Alberto Gonzales lied.

Here is the problem for the President:

He wants to replace Gonzales but has extreme problems finding a successor who is both honest and will accept the job.

The president is afraid of an honest attorney general because the trail of wrongdoing would be exposed by an AG who faithfully executes the law.

The president cannot get an AG who will play the cover-up game, because the cover-up AG candidates won’t accept the job for fear of being indicted.

This is an administration full of Scooter Libbys protecting Dick Cheneys.

Enemy at the Gates

I just watched President Bush join his Republican congressional allies at the White House to denounce publicly, once again, the Democrats' attempts to load the supplemental with pork and force a withdrawal date of U.S. forces from Iraq. There's no question the White House is in full throttle on this effort, and when you have the bully pulpit, you command attention.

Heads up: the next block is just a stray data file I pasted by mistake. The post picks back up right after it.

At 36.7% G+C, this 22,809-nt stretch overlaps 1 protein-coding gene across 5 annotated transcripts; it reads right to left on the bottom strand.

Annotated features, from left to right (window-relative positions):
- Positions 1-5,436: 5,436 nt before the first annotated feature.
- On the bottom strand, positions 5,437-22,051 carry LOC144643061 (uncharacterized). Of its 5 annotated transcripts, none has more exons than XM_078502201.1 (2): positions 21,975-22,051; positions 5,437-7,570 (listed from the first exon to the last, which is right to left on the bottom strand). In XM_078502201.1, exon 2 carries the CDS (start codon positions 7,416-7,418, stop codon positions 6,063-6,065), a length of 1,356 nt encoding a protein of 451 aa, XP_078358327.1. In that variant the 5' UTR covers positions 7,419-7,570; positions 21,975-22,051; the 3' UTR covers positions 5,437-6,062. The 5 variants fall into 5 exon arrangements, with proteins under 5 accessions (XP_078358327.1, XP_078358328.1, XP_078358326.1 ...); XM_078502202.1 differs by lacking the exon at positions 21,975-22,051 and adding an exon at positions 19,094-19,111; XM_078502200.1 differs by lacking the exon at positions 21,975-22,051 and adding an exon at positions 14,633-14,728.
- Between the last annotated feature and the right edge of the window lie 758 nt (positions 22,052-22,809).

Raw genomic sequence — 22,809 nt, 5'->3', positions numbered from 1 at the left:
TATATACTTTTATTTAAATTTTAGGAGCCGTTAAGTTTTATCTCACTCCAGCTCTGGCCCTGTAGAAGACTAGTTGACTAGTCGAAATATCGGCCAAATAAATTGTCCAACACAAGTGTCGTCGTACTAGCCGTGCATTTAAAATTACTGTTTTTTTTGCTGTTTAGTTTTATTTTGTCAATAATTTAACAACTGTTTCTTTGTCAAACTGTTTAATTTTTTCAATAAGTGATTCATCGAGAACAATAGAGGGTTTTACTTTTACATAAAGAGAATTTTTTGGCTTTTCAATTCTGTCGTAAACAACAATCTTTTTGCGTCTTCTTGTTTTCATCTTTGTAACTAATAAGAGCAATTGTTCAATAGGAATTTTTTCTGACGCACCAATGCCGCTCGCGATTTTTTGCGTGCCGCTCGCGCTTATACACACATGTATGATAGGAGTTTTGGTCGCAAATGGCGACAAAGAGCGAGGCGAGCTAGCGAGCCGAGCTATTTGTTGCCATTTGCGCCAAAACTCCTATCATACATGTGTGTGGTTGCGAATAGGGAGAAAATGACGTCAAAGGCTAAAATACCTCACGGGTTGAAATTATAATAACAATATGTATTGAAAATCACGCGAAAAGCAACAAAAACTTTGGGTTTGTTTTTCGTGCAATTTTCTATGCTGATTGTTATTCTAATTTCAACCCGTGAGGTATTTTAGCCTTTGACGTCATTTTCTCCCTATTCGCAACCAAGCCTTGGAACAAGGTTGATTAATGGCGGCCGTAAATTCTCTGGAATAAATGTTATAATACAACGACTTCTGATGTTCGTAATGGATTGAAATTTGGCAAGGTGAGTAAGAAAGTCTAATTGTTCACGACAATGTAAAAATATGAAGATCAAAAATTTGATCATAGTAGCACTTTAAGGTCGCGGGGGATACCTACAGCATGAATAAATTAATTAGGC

But I fear the enemies/the terrorists/al Qaeda have already won. Think about it: By trying to legislate what nearly every American is feeling — bring the troops home — we have signaled to the insurgents that we admit defeat. I'm not trying to be Pollyanna-ish about this — that's the statement! Why am I so sure? Because terrorist organizations prey on uncertainties and indecision, and America is definitely full of that today. To the terrorists in their bombed-out shells of buildings in Basra today, perception governs reality. And the image they will peddle throughout the Islamic world is that they are on the verge of winning, however "winning" is defined, but winning nonetheless.